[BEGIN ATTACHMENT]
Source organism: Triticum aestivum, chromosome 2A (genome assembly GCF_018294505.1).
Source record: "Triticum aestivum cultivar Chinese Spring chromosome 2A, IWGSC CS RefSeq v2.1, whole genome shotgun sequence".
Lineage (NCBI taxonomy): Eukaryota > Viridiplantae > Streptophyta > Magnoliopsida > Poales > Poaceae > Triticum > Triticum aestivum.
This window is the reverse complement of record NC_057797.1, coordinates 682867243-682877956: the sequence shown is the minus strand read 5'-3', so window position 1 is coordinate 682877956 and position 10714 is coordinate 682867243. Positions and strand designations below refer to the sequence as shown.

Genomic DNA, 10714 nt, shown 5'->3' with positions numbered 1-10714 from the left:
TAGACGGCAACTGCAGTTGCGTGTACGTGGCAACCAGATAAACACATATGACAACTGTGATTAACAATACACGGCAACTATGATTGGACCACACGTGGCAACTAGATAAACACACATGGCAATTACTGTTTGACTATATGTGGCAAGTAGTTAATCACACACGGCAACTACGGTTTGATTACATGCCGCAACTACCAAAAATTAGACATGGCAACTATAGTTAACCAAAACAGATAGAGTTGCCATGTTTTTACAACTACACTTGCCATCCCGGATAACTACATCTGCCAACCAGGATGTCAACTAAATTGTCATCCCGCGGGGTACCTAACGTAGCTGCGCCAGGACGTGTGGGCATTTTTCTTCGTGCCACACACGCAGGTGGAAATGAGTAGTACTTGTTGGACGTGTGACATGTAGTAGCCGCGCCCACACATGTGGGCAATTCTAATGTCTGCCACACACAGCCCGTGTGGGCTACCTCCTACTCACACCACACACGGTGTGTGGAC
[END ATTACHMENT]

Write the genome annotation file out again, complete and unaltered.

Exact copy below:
Source organism: Triticum aestivum, chromosome 2A (genome assembly GCF_018294505.1).
Source record: "Triticum aestivum cultivar Chinese Spring chromosome 2A, IWGSC CS RefSeq v2.1, whole genome shotgun sequence".
Lineage (NCBI taxonomy): Eukaryota > Viridiplantae > Streptophyta > Magnoliopsida > Poales > Poaceae > Triticum > Triticum aestivum.
This window is the reverse complement of record NC_057797.1, coordinates 682867243-682877956: the sequence shown is the minus strand read 5'-3', so window position 1 is coordinate 682877956 and position 10714 is coordinate 682867243. Positions and strand designations below refer to the sequence as shown.

Genomic DNA, 10714 nt, shown 5'->3' with positions numbered 1-10714 from the left:
TAGACGGCAACTGCAGTTGCGTGTACGTGGCAACCAGATAAACACATATGACAACTGTGATTAACAATACACGGCAACTATGATTGGACCACACGTGGCAACTAGATAAACACACATGGCAATTACTGTTTGACTATATGTGGCAAGTAGTTAATCACACACGGCAACTACGGTTTGATTACATGCCGCAACTACCAAAAATTAGACATGGCAACTATAGTTAACCAAAACAGATAGAGTTGCCATGTTTTTACAACTACACTTGCCATCCCGGATAACTACATCTGCCAACCAGGATGTCAACTAAATTGTCATCCCGCGGGGTACCTAACGTAGCTGCGCCAGGACGTGTGGGCATTTTTCTTCGTGCCACACACGCAGGTGGAAATGAGTAGTACTTGTTGGACGTGTGACATGTAGTAGCCGCGCCCACACATGTGGGCAATTCTAATGTCTGCCACACACAGCCCGTGTGGGCTACCTCCTACTCACACCACACACGGTGTGTGGAC